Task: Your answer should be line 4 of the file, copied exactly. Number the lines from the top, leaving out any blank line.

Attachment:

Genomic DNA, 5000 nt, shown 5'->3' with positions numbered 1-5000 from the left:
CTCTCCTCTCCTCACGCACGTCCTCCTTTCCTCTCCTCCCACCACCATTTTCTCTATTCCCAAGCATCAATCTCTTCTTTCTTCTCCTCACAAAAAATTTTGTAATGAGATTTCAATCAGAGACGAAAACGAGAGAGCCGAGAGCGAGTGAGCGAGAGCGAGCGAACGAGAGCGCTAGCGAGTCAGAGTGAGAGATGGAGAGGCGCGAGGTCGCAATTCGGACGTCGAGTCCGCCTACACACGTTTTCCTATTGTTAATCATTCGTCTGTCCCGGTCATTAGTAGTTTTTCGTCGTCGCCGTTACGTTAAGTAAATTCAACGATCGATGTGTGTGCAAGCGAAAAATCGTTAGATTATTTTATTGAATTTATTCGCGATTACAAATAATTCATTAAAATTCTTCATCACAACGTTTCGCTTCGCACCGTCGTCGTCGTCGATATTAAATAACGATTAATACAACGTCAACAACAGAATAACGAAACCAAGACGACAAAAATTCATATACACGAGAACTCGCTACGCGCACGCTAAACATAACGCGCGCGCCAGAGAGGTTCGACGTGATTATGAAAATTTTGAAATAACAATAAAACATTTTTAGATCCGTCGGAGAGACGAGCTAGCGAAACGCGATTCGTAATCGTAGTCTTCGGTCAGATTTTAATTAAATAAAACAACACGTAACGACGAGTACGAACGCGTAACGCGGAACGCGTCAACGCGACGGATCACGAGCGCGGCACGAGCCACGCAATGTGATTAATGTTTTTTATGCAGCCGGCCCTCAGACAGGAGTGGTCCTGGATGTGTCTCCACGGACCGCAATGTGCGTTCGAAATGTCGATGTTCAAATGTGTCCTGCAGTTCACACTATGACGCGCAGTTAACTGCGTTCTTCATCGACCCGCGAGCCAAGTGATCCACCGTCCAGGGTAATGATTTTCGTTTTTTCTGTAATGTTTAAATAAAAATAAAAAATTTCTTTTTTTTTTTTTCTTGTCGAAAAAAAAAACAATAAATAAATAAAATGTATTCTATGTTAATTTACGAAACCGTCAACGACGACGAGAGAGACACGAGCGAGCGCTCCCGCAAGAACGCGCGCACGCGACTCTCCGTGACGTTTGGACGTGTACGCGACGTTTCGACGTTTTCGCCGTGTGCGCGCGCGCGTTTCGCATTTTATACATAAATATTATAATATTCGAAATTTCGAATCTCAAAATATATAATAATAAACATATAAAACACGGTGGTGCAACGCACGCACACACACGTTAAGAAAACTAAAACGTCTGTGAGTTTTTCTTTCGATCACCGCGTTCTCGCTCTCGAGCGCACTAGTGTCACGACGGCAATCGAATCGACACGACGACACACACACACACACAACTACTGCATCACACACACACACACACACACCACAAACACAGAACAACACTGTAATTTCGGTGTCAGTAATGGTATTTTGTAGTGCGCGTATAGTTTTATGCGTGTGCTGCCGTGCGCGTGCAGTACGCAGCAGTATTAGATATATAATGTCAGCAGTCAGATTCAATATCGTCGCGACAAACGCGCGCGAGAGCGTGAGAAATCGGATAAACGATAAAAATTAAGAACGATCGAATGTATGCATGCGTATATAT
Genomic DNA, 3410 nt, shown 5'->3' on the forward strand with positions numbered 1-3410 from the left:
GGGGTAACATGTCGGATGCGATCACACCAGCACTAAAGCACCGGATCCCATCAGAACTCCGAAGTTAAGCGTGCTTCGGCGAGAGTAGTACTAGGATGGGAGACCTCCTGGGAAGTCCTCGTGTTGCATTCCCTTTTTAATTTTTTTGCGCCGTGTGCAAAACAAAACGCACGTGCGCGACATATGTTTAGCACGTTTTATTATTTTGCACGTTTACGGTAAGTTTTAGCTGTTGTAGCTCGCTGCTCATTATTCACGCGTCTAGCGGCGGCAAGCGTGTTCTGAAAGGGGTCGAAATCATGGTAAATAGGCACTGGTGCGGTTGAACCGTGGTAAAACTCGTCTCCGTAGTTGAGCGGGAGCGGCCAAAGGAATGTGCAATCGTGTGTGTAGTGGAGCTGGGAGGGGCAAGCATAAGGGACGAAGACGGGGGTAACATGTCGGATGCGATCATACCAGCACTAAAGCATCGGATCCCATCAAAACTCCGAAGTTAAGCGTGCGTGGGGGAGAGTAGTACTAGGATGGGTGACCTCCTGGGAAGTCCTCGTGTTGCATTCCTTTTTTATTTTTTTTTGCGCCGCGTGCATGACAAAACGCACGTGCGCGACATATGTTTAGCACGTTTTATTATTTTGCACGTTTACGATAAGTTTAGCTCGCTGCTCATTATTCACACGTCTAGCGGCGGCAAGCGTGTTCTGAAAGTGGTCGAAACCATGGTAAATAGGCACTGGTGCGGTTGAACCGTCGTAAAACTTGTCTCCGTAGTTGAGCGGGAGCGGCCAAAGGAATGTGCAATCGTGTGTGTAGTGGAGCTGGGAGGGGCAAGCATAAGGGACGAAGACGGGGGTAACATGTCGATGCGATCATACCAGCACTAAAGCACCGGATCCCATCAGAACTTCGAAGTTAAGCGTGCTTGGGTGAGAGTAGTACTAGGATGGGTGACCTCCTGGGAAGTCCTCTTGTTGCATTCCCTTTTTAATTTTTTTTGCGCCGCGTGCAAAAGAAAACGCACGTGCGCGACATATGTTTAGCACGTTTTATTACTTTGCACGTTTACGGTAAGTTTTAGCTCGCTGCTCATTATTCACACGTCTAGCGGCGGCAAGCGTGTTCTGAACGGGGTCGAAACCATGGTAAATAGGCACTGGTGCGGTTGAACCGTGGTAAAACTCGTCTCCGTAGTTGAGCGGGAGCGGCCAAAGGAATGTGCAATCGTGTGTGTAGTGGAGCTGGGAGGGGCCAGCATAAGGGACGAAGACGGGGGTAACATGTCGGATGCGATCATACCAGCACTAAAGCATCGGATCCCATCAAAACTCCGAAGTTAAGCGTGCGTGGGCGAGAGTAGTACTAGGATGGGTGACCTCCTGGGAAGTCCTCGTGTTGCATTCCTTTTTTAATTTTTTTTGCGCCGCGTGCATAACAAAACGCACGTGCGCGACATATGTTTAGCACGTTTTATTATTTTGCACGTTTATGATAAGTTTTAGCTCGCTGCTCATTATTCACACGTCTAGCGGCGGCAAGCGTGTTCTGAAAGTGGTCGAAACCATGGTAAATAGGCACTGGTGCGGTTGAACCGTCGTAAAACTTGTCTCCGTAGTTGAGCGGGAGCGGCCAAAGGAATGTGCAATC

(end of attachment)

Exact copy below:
GGGGTAACATGTCGGATGCGATCACACCAGCACTAAAGCACCGGATCCCATCAGAACTCCGAAGTTAAGCGTGCTTCGGCGAGAGTAGTACTAGGATGGGAGACCTCCTGGGAAGTCCTCGTGTTGCATTCCCTTTTTAATTTTTTTGCGCCGTGTGCAAAACAAAACGCACGTGCGCGACATATGTTTAGCACGTTTTATTATTTTGCACGTTTACGGTAAGTTTTAGCTGTTGTAGCTCGCTGCTCATTATTCACGCGTCTAGCGGCGGCAAGCGTGTTCTGAAAGGGGTCGAAATCATGGTAAATAGGCACTGGTGCGGTTGAACCGTGGTAAAACTCGTCTCCGTAGTTGAGCGGGAGCGGCCAAAGGAATGTGCAATCGTGTGTGTAGTGGAGCTGGGAGGGGCAAGCATAAGGGACGAAGACGGGGGTAACATGTCGGATGCGATCATACCAGCACTAAAGCATCGGATCCCATCAAAACTCCGAAGTTAAGCGTGCGTGGGGGAGAGTAGTACTAGGATGGGTGACCTCCTGGGAAGTCCTCGTGTTGCATTCCTTTTTTATTTTTTTTTGCGCCGCGTGCATGACAAAACGCACGTGCGCGACATATGTTTAGCACGTTTTATTATTTTGCACGTTTACGATAAGTTTAGCTCGCTGCTCATTATTCACACGTCTAGCGGCGGCAAGCGTGTTCTGAAAGTGGTCGAAACCATGGTAAATAGGCACTGGTGCGGTTGAACCGTCGTAAAACTTGTCTCCGTAGTTGAGCGGGAGCGGCCAAAGGAATGTGCAATCGTGTGTGTAGTGGAGCTGGGAGGGGCAAGCATAAGGGACGAAGACGGGGGTAACATGTCGATGCGATCATACCAGCACTAAAGCACCGGATCCCATCAGAACTTCGAAGTTAAGCGTGCTTGGGTGAGAGTAGTACTAGGATGGGTGACCTCCTGGGAAGTCCTCTTGTTGCATTCCCTTTTTAATTTTTTTTGCGCCGCGTGCAAAAGAAAACGCACGTGCGCGACATATGTTTAGCACGTTTTATTACTTTGCACGTTTACGGTAAGTTTTAGCTCGCTGCTCATTATTCACACGTCTAGCGGCGGCAAGCGTGTTCTGAACGGGGTCGAAACCATGGTAAATAGGCACTGGTGCGGTTGAACCGTGGTAAAACTCGTCTCCGTAGTTGAGCGGGAGCGGCCAAAGGAATGTGCAATCGTGTGTGTAGTGGAGCTGGGAGGGGCCAGCATAAGGGACGAAGACGGGGGTAACATGTCGGATGCGATCATACCAGCACTAAAGCATCGGATCCCATCAAAACTCCGAAGTTAAGCGTGCGTGGGCGAGAGTAGTACTAGGATGGGTGACCTCCTGGGAAGTCCTCGTGTTGCATTCCTTTTTTAATTTTTTTTGCGCCGCGTGCATAACAAAACGCACGTGCGCGACATATGTTTAGCACGTTTTATTATTTTGCACGTTTATGATAAGTTTTAGCTCGCTGCTCATTATTCACACGTCTAGCGGCGGCAAGCGTGTTCTGAAAGTGGTCGAAACCATGGTAAATAGGCACTGGTGCGGTTGAACCGTCGTAAAACTTGTCTCCGTAGTTGAGCGGGAGCGGCCAAAGGAATGTGCAATC